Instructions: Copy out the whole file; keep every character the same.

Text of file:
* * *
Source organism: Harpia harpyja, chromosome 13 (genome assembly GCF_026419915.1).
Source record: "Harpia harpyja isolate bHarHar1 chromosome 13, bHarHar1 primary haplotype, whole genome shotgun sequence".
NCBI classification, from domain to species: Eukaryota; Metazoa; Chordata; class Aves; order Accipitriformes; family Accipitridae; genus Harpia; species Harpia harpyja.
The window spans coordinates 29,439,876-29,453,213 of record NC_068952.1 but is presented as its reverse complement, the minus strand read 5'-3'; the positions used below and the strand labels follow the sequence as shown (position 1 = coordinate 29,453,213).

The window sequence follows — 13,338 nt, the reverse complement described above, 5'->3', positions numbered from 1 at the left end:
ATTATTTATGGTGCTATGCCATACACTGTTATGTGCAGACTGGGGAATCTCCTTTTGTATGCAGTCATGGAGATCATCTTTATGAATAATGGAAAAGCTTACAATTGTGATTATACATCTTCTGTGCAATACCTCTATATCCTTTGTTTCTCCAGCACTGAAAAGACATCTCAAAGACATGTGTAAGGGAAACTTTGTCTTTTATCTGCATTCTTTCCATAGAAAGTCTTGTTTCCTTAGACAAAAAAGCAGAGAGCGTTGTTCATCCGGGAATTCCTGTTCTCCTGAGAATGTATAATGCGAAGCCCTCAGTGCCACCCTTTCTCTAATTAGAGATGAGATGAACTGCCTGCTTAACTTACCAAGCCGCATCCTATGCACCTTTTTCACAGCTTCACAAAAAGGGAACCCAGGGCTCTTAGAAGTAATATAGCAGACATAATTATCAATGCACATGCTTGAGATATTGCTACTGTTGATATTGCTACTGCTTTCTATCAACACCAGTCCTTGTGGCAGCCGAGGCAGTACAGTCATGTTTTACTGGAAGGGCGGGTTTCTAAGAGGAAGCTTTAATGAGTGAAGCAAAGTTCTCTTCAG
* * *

Source organism: Harpia harpyja, chromosome 13 (genome assembly GCF_026419915.1).
Source record: "Harpia harpyja isolate bHarHar1 chromosome 13, bHarHar1 primary haplotype, whole genome shotgun sequence".
NCBI classification, from domain to species: Eukaryota; Metazoa; Chordata; class Aves; order Accipitriformes; family Accipitridae; genus Harpia; species Harpia harpyja.
The window spans coordinates 29,439,876-29,453,213 of record NC_068952.1 but is presented as its reverse complement, the minus strand read 5'-3'; the positions used below and the strand labels follow the sequence as shown (position 1 = coordinate 29,453,213).

The window sequence follows — 13,338 nt, the reverse complement described above, 5'->3', positions numbered from 1 at the left end:
ATTATTTATGGTGCTATGCCATACACTGTTATGTGCAGACTGGGGAATCTCCTTTTGTATGCAGTCATGGAGATCATCTTTATGAATAATGGAAAAGCTTACAATTGTGATTATACATCTTCTGTGCAATACCTCTATATCCTTTGTTTCTCCAGCACTGAAAAGACATCTCAAAGACATGTGTAAGGGAAACTTTGTCTTTTATCTGCATTCTTTCCATAGAAAGTCTTGTTTCCTTAGACAAAAAAGCAGAGAGCGTTGTTCATCCGGGAATTCCTGTTCTCCTGAGAATGTATAATGCGAAGCCCTCAGTGCCACCCTTTCTCTAATTAGAGATGAGATGAACTGCCTGCTTAACTTACCAAGCCGCATCCTATGCACCTTTTTCACAGCTTCACAAAAAGGGAACCCAGGGCTCTTAGAAGTAATATAGCAGACATAATTATCAATGCACATGCTTGAGATATTGCTACTGTTGATATTGCTACTGCTTTCTATCAACACCAGTCCTTGTGGCAGCCGAGGCAGTACAGTCATGTTTTACTGGAAGGGCGGGTTTCTAAGAGGAAGCTTTAATGAGTGAAGCAAAGTTCTCTTCAG